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Question:

From Marlton, New Jersey, USA:

My two-year-old son had six episodes of grand mal seizures in one day in January 2010. During the first seizure, his blood sugar was 40 mg/dl [2.3 mmol/L] and there were ketones present in his urine. In April 2010, he went through the 36 hour fasting test and broke down to sugars lower than 60 mg/dl [3.3 mmol/L] and blood ketones up near 2.0 within 15 hours. Over these past six months, he has been in and out of Children's Hospital more than ten times for treatment of high ketone levels and low blood sugars (although his sugar is never always below 70 mg/dl [3.9 mmol/L] at the moment we take him to the Emergency Room. The treatment at that point is to administer D10 until he starts to eat and drink on his own. He tends to have ketones and low levels only when he has an illness and, as such, the endocrinologist had an immunology work up done on him that proved nothing significantly to explain the frequencies. We were prescribed a meter for home to measure both his ketones and his blood sugars. He never presents with zero ketones and is always at least 0.1 blood ketones or small ketones on the urine test.

My son wakes up extremely irritable, fussy and tends to cry a lot every morning. In the morning, his ketone levels tend to be high, somewhere in the 0.3 to 0.6 range and his sugars range from 65 to 90 mg/dl [3.6 to 5.0 mmol/L]. The doctors are still saying this is just ketotic hypoglycemia, but I am having a hard time understanding why he is constantly having ketones. It has changed his appetite and his mood and I am concerned it is affecting other parts of his body including his kidney functions. I am desperately looking for treatment options for him as I don't feel that what we are doing is enough and that there is more going on then what he is being treated for. I am not sure what the next step would be and would love to get input and opinions about the dangers and the possible reasons that my son would be constantly having ketones.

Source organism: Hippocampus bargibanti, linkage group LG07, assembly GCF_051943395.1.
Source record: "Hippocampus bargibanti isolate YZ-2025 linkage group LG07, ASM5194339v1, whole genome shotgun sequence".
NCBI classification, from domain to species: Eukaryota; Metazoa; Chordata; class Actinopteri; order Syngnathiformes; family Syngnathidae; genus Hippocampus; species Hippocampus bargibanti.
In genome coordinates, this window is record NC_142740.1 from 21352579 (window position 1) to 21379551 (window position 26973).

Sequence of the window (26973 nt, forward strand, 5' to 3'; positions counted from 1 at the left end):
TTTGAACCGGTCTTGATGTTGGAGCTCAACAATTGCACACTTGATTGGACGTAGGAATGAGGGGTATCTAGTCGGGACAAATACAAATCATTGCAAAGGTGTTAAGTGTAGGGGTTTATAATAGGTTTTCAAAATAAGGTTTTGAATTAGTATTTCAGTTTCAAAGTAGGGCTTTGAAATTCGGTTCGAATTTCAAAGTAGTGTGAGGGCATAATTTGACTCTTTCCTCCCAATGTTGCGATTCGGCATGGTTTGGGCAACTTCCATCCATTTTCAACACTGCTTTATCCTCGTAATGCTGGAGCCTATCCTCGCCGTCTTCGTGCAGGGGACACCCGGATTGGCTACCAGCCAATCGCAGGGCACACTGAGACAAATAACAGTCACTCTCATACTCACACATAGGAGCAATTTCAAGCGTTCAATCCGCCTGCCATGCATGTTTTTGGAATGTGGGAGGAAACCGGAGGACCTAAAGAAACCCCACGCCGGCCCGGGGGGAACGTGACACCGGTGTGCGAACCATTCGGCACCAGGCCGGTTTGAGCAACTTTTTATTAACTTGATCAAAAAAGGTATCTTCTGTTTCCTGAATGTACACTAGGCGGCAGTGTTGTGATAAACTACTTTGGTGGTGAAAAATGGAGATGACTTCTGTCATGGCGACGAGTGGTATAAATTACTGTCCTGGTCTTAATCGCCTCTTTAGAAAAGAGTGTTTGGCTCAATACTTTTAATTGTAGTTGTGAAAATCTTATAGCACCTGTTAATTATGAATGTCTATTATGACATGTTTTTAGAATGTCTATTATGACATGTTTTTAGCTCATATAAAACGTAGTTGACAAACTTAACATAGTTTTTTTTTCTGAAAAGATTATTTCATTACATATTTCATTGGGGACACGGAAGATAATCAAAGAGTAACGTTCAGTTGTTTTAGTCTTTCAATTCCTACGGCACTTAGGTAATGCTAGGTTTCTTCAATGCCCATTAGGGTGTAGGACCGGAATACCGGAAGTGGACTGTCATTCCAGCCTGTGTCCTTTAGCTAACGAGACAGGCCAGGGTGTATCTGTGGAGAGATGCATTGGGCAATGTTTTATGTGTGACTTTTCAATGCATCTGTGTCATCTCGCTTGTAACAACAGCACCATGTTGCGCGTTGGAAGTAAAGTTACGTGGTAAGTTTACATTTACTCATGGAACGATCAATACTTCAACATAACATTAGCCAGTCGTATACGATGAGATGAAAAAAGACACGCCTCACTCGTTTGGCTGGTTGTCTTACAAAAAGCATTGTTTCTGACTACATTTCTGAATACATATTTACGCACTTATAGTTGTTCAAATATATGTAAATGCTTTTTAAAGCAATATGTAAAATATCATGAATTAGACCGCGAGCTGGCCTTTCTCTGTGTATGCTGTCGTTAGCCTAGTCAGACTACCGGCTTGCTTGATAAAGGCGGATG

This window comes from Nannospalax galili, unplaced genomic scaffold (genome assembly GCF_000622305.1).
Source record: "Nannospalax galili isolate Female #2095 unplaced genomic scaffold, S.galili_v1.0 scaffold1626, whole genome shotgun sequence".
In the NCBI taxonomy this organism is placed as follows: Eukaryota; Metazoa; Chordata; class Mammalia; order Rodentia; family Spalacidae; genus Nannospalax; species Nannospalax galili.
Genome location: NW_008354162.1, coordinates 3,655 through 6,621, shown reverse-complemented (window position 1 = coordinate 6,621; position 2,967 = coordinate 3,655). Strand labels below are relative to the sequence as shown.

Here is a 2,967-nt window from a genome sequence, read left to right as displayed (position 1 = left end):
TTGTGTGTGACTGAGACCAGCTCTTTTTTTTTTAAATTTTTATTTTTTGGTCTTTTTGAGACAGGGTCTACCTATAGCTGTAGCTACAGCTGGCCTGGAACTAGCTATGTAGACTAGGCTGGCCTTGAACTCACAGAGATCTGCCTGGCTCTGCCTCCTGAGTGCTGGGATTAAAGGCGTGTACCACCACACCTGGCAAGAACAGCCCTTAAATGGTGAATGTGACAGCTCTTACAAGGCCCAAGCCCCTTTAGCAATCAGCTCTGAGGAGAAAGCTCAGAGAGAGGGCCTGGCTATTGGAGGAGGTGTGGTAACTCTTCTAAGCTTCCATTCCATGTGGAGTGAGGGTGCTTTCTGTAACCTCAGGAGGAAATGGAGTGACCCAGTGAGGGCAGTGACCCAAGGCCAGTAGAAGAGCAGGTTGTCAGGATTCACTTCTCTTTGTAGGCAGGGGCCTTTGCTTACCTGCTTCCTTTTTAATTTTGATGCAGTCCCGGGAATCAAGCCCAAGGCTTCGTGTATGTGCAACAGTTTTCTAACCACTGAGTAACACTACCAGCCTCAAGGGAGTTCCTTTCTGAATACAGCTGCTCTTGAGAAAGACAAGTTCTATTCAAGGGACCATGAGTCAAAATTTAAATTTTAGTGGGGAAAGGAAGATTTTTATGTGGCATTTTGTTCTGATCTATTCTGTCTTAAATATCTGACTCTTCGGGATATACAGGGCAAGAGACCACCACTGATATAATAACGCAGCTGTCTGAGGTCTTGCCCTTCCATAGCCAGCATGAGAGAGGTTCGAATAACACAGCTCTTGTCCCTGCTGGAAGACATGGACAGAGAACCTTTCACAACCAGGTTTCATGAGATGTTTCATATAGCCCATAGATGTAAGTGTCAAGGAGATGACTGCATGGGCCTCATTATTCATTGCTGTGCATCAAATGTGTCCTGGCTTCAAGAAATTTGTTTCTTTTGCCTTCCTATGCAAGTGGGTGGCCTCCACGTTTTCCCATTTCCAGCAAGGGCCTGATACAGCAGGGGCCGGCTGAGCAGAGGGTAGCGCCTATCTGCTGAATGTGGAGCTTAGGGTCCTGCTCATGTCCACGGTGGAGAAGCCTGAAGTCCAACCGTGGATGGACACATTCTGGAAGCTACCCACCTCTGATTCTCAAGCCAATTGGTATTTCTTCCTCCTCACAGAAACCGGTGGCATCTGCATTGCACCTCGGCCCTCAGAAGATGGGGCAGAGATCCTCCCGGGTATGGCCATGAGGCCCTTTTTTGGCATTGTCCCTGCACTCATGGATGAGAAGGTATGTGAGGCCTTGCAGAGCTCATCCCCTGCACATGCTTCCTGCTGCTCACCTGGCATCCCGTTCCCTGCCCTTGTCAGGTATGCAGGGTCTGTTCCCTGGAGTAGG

Answer:

It is impossible to answer your questions without much more laboratory details of his work-up. This is not diabetes. Ketotic hypoglycemia is possible as are other causes of hypoglycemia. You should be able to control this with sufficient overnight food. Have you tried cornstarch supplements or ExtendBar type of bedtime supplements as well as ice cream to see if this hold him sufficiently through the night? If so, not only would he not have hypoglycemia but he would also then clear the ketones. There are also certain glycogen storage disorders which sometimes may also produce some of these same problems. If you are not happy with your current pediatric endocrine team, then there are several others in Philadelphia where you might consider getting a second opinion.

SB

DTQ-20101006120815
Original posting 13 Oct 2010
Posted to Hypoglycemia

  
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Last Updated: Wednesday October 13, 2010 15:34:52
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